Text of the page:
“They come for very little amounts of money,” Perks said. “An important writer, say Claudia Rankine, would get $20,000 in some places. Our entire budget for every writer is $20,000.”
Despite the inability of the Living Writers Series to exceed its budget, authors like Rankine come in the name of poetry. Rankine holds the honors of a New York Times Bestseller and NAACP Image Award, and is scheduled to present her works at Living Writers on Dec. 3.
Ronaldo Wilson, also a literature professor at UCSC, joined Perks and Yamashita, taking part in the organizing duties — contacting the poets, and making proper accommodations for their visit. Each quarter, one of them choose a theme for the series, selecting poets appropriate for each genre — Creative Work and Critical Play was the theme chosen by Ronaldo Wilson for the current series, and Yamashita will be doing Speculative Writers of Color in the winter.
Perks, who will curate the series in the spring, hopes that students are inspired by the array of possibilities, and the different direction that could be taken as a writer writing a memoir, becoming an editor or challenging conventional ways of producing poetry like CAConrad does.
“I want different writers — poets, fiction writers, women, men and different ethnicities at different points in their career,” Perks said.
Shayne Taylor, one of the two hosts for Living Writers this year, once enjoyed the series as a student in the audience. Now a fourth-year at UCSC, he stands behind a podium presenting the visiting writers, making sure the evening runs smoothly. He is also one of the hosts at the Kresge Writers House — where students can workshop and perform their poetry in an informal setting.
“This is a really awesome opportunity that not a lot of undergraduate students get, to meet big-name people,” Taylor said. “[Jamaican poet and playwright] Claudia Rankine is coming, and CAConrad’s very well-established.”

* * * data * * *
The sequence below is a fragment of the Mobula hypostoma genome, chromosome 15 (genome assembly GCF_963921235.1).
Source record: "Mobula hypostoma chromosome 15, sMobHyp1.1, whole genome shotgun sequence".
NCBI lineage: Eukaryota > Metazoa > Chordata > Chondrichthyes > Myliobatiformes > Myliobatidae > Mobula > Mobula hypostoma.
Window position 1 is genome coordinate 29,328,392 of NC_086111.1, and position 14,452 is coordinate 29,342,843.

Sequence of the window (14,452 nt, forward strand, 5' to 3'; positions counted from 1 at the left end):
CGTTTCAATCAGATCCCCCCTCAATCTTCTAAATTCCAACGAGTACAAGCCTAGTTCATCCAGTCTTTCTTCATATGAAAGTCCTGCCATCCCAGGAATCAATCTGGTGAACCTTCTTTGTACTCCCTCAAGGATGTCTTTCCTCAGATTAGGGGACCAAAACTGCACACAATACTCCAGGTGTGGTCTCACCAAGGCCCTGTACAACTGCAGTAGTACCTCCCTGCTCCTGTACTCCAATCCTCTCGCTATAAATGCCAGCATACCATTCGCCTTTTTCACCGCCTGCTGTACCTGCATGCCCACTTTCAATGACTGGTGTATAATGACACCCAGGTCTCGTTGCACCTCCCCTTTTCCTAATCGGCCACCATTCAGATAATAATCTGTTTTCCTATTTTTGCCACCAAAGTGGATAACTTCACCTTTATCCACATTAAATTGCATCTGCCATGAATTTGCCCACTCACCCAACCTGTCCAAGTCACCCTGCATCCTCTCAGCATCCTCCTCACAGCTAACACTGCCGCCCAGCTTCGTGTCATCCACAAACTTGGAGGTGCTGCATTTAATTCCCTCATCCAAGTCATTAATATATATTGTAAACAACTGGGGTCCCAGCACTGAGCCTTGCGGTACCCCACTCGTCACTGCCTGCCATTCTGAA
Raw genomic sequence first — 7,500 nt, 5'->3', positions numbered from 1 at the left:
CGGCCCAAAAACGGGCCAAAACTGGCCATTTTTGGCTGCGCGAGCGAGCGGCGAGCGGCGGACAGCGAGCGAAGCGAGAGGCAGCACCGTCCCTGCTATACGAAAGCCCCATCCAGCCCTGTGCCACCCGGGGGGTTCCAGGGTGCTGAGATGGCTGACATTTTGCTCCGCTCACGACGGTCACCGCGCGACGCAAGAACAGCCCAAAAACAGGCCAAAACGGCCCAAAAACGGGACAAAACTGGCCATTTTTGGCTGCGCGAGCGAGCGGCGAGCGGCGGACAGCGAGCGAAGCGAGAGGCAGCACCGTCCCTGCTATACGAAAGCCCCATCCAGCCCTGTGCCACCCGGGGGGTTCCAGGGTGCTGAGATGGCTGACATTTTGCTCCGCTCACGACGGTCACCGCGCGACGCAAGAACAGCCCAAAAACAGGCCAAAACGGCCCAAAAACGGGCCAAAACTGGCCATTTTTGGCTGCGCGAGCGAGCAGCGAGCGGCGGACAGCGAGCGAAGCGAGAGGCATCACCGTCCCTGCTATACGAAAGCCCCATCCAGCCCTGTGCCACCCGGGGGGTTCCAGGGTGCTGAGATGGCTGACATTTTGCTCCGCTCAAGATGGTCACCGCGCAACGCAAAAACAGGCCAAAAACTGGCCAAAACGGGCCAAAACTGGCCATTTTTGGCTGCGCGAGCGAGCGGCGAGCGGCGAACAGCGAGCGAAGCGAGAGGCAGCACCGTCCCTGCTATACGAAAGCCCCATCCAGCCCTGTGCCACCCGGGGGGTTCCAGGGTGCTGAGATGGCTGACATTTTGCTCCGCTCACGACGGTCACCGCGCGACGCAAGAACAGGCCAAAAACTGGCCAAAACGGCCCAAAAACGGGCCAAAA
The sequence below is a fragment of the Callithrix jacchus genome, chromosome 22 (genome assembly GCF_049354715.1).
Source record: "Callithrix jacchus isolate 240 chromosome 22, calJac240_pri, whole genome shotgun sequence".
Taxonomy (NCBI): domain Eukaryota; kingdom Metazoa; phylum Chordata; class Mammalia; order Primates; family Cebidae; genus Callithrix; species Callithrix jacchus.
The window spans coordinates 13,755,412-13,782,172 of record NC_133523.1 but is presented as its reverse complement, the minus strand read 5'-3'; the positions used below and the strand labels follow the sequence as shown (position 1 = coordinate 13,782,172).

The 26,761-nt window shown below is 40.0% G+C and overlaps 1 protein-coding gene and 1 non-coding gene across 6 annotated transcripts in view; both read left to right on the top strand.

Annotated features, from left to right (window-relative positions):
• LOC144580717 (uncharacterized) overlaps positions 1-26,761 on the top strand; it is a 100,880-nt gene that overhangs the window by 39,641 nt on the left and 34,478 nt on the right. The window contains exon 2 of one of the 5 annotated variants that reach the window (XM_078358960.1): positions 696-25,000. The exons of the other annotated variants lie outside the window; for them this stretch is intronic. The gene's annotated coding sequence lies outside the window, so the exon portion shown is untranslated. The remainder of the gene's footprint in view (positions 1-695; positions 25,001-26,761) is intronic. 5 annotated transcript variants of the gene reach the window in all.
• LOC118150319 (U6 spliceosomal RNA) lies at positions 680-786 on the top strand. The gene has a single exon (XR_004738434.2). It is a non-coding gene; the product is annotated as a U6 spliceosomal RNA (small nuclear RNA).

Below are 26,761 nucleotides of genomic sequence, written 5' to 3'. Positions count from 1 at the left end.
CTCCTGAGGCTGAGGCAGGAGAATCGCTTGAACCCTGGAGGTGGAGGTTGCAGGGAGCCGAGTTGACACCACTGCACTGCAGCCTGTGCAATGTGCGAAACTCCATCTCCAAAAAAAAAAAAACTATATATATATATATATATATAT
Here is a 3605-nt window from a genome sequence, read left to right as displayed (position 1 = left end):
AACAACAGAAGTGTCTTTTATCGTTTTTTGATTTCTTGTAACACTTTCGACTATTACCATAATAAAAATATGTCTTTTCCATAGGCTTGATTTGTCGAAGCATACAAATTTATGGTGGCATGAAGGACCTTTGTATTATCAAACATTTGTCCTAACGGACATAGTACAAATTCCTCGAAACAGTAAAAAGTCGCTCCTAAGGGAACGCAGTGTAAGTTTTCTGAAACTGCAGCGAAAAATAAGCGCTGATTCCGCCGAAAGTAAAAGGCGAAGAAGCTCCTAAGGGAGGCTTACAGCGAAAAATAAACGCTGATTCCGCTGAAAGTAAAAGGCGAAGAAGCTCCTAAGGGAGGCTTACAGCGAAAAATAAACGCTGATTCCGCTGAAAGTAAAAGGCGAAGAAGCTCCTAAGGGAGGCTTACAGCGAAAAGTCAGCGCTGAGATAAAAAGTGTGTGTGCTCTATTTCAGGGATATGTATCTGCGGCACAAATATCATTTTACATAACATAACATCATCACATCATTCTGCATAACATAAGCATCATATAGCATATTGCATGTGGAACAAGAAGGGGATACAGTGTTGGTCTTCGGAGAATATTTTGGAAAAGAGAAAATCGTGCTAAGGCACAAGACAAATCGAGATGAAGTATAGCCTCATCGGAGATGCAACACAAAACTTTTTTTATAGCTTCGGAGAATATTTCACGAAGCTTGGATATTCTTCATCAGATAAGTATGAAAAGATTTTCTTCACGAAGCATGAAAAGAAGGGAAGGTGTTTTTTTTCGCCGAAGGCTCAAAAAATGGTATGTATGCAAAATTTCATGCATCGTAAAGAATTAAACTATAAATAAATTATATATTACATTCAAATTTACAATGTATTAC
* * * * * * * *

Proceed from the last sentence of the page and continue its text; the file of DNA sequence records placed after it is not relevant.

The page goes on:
Whether or not students are seeking a future career or exploring the field, Perks urged all writers in Santa Cruz to attend the series and see what’s in store.
“Santa Cruz is this small little town on the central coast — many writers live in urban areas — so it’s a great way to feel connected to the greater world,” Perks said.
Courtney Patterson, a fourth-year transfer and creative writing student, said the most important thing she learned from CAConrad was to be present. She also appreciated the author’s unfiltered language and confident demeanor.
“I especially loved how unabashedly ‘themself’ they were,” she said. “Their presentation and everything spoken felt incredibly genuine.”
Scribbled on the board in chalk, CAConrad’s message to the attendees of Living Writers on Thursday read, “‘I wish I had the courage to live a life true to myself instead of the life others expected of me’ -#1 regret of the dying.”
CAConrad’s purple blouse and sparkly nail polish were just a few things that showcased their true self — they urged the audience to combat societal confines and embrace their identity without constraint.